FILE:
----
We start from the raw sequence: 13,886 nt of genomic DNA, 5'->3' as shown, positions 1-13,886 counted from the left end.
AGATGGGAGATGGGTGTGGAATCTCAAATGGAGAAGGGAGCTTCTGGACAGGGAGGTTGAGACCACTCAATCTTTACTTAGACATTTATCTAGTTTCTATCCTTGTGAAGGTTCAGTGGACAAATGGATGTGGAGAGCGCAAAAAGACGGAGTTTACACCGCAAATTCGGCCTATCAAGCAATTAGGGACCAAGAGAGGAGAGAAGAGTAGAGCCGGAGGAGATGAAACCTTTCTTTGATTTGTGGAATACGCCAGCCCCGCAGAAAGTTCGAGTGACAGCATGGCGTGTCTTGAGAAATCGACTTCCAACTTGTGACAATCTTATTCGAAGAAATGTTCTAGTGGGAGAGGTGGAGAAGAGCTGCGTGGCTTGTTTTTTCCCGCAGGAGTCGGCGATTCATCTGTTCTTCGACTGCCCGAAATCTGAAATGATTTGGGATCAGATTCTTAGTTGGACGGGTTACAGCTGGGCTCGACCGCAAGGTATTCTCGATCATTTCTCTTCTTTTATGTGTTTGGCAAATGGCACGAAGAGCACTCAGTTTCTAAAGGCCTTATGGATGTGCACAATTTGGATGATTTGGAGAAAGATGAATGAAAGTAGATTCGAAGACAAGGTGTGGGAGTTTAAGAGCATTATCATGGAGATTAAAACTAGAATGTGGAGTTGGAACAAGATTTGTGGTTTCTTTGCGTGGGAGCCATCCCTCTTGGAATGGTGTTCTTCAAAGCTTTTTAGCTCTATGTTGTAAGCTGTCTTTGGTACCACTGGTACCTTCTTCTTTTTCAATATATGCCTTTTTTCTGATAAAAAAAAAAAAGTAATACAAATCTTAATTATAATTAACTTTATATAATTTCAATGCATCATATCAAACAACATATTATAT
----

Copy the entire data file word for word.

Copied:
We start from the raw sequence: 13,886 nt of genomic DNA, 5'->3' as shown, positions 1-13,886 counted from the left end.
AGATGGGAGATGGGTGTGGAATCTCAAATGGAGAAGGGAGCTTCTGGACAGGGAGGTTGAGACCACTCAATCTTTACTTAGACATTTATCTAGTTTCTATCCTTGTGAAGGTTCAGTGGACAAATGGATGTGGAGAGCGCAAAAAGACGGAGTTTACACCGCAAATTCGGCCTATCAAGCAATTAGGGACCAAGAGAGGAGAGAAGAGTAGAGCCGGAGGAGATGAAACCTTTCTTTGATTTGTGGAATACGCCAGCCCCGCAGAAAGTTCGAGTGACAGCATGGCGTGTCTTGAGAAATCGACTTCCAACTTGTGACAATCTTATTCGAAGAAATGTTCTAGTGGGAGAGGTGGAGAAGAGCTGCGTGGCTTGTTTTTTCCCGCAGGAGTCGGCGATTCATCTGTTCTTCGACTGCCCGAAATCTGAAATGATTTGGGATCAGATTCTTAGTTGGACGGGTTACAGCTGGGCTCGACCGCAAGGTATTCTCGATCATTTCTCTTCTTTTATGTGTTTGGCAAATGGCACGAAGAGCACTCAGTTTCTAAAGGCCTTATGGATGTGCACAATTTGGATGATTTGGAGAAAGATGAATGAAAGTAGATTCGAAGACAAGGTGTGGGAGTTTAAGAGCATTATCATGGAGATTAAAACTAGAATGTGGAGTTGGAACAAGATTTGTGGTTTCTTTGCGTGGGAGCCATCCCTCTTGGAATGGTGTTCTTCAAAGCTTTTTAGCTCTATGTTGTAAGCTGTCTTTGGTACCACTGGTACCTTCTTCTTTTTCAATATATGCCTTTTTTCTGATAAAAAAAAAAAAGTAATACAAATCTTAATTATAATTAACTTTATATAATTTCAATGCATCATATCAAACAACATATTATAT